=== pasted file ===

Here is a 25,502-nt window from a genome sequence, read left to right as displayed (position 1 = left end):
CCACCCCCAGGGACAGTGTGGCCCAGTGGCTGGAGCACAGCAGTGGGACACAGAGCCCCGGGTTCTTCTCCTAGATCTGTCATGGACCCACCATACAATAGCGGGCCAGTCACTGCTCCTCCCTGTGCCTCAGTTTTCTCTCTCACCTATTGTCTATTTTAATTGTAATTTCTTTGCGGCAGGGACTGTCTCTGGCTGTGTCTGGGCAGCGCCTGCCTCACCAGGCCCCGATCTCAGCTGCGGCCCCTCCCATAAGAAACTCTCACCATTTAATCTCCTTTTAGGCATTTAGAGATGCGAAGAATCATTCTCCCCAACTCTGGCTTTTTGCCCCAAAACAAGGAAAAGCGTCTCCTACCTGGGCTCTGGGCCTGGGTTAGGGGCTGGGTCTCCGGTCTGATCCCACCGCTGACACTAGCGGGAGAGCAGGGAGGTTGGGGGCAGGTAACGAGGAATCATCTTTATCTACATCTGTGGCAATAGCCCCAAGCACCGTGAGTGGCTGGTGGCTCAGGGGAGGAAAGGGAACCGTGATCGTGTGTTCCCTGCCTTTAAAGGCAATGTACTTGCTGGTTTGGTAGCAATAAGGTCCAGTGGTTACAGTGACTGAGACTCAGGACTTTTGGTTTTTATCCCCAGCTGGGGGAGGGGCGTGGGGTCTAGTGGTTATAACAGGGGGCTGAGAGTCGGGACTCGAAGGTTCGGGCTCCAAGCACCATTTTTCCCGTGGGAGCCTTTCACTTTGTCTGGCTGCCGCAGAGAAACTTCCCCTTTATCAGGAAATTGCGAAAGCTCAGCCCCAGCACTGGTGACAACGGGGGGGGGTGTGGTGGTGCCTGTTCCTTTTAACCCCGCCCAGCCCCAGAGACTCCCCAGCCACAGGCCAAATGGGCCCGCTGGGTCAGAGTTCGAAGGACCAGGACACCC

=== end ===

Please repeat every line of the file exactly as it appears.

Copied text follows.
Here is a 25,502-nt window from a genome sequence, read left to right as displayed (position 1 = left end):
CCACCCCCAGGGACAGTGTGGCCCAGTGGCTGGAGCACAGCAGTGGGACACAGAGCCCCGGGTTCTTCTCCTAGATCTGTCATGGACCCACCATACAATAGCGGGCCAGTCACTGCTCCTCCCTGTGCCTCAGTTTTCTCTCTCACCTATTGTCTATTTTAATTGTAATTTCTTTGCGGCAGGGACTGTCTCTGGCTGTGTCTGGGCAGCGCCTGCCTCACCAGGCCCCGATCTCAGCTGCGGCCCCTCCCATAAGAAACTCTCACCATTTAATCTCCTTTTAGGCATTTAGAGATGCGAAGAATCATTCTCCCCAACTCTGGCTTTTTGCCCCAAAACAAGGAAAAGCGTCTCCTACCTGGGCTCTGGGCCTGGGTTAGGGGCTGGGTCTCCGGTCTGATCCCACCGCTGACACTAGCGGGAGAGCAGGGAGGTTGGGGGCAGGTAACGAGGAATCATCTTTATCTACATCTGTGGCAATAGCCCCAAGCACCGTGAGTGGCTGGTGGCTCAGGGGAGGAAAGGGAACCGTGATCGTGTGTTCCCTGCCTTTAAAGGCAATGTACTTGCTGGTTTGGTAGCAATAAGGTCCAGTGGTTACAGTGACTGAGACTCAGGACTTTTGGTTTTTATCCCCAGCTGGGGGAGGGGCGTGGGGTCTAGTGGTTATAACAGGGGGCTGAGAGTCGGGACTCGAAGGTTCGGGCTCCAAGCACCATTTTTCCCGTGGGAGCCTTTCACTTTGTCTGGCTGCCGCAGAGAAACTTCCCCTTTATCAGGAAATTGCGAAAGCTCAGCCCCAGCACTGGTGACAACGGGGGGGGGTGTGGTGGTGCCTGTTCCTTTTAACCCCGCCCAGCCCCAGAGACTCCCCAGCCACAGGCCAAATGGGCCCGCTGGGTCAGAGTTCGAAGGACCAGGACACCC